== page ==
"Why Men Fall for Some Women and Not Others..." Why do some women get the attention of all the great guys, while others end up alone...or with "little boys" who can't commit and aren't emotionally available? If you're looking to attract the right man, keep him around as long as you want, and put an end to bad relationships, this book is for you. In this book, you'll learn... - How women who are "naturally" good with men control relationship issues that involve compromise. (It's probably not what you think.) - Too available? How to tell (and how to stop...before it's too late). - The "honeymoon phase" and how to deal with it. (Skip just one of these strategies and you run the risk scaring him off.) - Why a man will hide his true emotions, sometimes without even knowing it, and the powerful "psychological" technique, which will expose who he really is. (He'll actually be glad you use this on him.) - The secret of "instant attraction" and how to be the woman all men want for a long-term relationship. - When you should trust your gut...and when you shouldn't. - The "Boyfriend Stealer" - How to spot her! - Why trying to be the perfect girlfriend actually makes you less desirable. - A quick and foolproof way to tell if he's "The One." - 3 activities you can do with a man (and your friends) which will create a lasting emotional connection...and avoid jealousy! - A common "sign of weakness" that doesn't just turn men off, but actually pushes them away. - What he's really thinking! - And much more...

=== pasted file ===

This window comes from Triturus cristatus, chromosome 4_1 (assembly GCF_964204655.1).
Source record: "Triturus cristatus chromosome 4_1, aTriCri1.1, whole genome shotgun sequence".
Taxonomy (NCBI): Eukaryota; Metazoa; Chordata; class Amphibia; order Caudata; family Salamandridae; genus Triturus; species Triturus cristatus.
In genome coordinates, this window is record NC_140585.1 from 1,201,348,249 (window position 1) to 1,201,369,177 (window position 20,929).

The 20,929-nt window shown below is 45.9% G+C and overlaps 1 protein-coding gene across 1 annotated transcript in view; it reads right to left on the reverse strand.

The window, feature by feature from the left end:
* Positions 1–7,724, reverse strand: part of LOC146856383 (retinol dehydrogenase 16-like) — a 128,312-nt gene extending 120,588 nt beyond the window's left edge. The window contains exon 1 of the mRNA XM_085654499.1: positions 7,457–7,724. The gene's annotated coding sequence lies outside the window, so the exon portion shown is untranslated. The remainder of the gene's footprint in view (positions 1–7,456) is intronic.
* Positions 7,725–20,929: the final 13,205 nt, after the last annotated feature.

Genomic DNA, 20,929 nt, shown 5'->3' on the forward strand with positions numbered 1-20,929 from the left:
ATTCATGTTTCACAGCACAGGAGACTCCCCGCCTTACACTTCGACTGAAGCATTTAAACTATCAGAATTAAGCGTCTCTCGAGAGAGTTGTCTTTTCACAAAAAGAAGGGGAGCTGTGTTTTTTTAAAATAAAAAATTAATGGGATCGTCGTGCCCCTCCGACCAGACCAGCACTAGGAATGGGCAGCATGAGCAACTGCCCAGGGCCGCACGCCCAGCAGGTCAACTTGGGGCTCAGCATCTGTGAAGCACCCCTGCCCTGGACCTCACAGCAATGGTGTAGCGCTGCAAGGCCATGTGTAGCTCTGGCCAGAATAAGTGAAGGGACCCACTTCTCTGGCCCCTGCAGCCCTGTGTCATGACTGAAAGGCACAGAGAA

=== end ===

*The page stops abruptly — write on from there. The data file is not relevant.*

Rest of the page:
Shadow of the Sun Penguin